Now if you are looking to really cover up a stubborn dark spot or scar try Dermablend Cover Cream or Foundation. It's great for both moderate to major imperfections. Warning: markup should enhance your beauty, not make you look fake. We are here to not only make you look beautiful, but feel beautiful as well.

#mcleanderm #askdrlily #dermablend #makeupdoneright #beauty #healthyskin #loveyourskin

October 22, 2013

October 18, 2013

10 Great Foods to Help you Get your Protein Intake

Whether you're a vegetarian , or not there are lots of tasty meat-free sources of protein that also pack additional health benefits. Read through the list of the top 10 vegetarian sources of protein below and tell us your favorite in the comments.

Read this article for a list of 10 great foods to get your protein.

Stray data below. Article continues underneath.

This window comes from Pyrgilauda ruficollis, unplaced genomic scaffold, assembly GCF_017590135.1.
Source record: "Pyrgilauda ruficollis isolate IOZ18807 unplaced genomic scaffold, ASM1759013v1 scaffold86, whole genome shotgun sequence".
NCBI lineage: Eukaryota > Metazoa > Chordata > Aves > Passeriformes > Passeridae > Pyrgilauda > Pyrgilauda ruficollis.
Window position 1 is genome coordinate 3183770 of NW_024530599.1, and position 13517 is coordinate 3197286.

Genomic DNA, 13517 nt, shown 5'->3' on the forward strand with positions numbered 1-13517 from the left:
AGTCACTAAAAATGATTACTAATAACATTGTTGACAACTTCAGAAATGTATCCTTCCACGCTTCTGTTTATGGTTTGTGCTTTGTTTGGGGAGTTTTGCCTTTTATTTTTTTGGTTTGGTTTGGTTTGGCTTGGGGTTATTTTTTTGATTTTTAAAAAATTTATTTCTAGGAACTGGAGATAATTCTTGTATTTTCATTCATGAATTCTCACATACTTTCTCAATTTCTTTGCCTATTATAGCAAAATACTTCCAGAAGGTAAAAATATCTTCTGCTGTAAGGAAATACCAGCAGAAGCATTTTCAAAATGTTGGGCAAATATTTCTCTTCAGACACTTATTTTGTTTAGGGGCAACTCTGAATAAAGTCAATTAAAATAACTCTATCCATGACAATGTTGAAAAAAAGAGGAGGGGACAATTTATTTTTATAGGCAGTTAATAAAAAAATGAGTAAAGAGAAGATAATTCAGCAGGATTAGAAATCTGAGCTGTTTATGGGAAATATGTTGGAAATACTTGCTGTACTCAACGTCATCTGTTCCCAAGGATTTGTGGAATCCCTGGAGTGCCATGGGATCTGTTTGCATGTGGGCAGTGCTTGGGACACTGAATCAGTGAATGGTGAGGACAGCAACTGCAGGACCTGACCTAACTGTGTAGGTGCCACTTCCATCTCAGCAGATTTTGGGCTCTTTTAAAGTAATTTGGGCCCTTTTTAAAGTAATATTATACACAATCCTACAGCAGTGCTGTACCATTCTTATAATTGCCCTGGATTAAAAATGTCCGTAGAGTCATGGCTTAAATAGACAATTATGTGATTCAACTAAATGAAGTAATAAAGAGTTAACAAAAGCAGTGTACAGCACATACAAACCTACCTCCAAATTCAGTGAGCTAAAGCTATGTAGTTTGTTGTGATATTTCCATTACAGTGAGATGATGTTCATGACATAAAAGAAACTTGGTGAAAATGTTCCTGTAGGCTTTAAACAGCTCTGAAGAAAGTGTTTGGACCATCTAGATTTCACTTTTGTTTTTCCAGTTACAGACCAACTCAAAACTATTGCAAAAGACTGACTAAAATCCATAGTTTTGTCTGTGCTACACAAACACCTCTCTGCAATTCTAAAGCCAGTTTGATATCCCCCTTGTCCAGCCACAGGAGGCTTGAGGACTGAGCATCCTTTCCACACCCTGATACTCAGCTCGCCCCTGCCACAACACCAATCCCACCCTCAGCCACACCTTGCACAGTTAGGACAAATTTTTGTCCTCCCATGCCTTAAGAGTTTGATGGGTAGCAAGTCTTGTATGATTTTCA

October 17, 2013

Stop Over Washing Your Hair: Work a Dry Shampoo into Your Routine!

If you don't like the feeling of going more than a day without washing your hair or you're sick of spending all morning underneath the blow dryer, consider the alternative of dry shampoo. Dry shampoos can be used in place of washing your hair in between hair washes to keep your hair looking clean and refreshed. Hold the can about two inches away from the scalp, spray, and then style hair as usual.

October 14, 2013

Study finds that women lose soft facial tissue faster than men...

A recent article found that "women experience a sharp loss in facial-tissue volume at the age of 30 to 60 before the rate levels off, while men experience a more gradual decline." 

Signs of aging can be prevented ladies. Call to schedule your filler appointment today! (702) 356-5111.

October 9, 2013

First Genetic Study of Stretch Marks

23andMe, the leading personal genetics company, has conducted the first genetic study of striae distensae (stretch marks). Researchers at the company identified four genetic markers significantly associated with the development of stretch marks that inform why some individuals are more susceptible to the skin condition.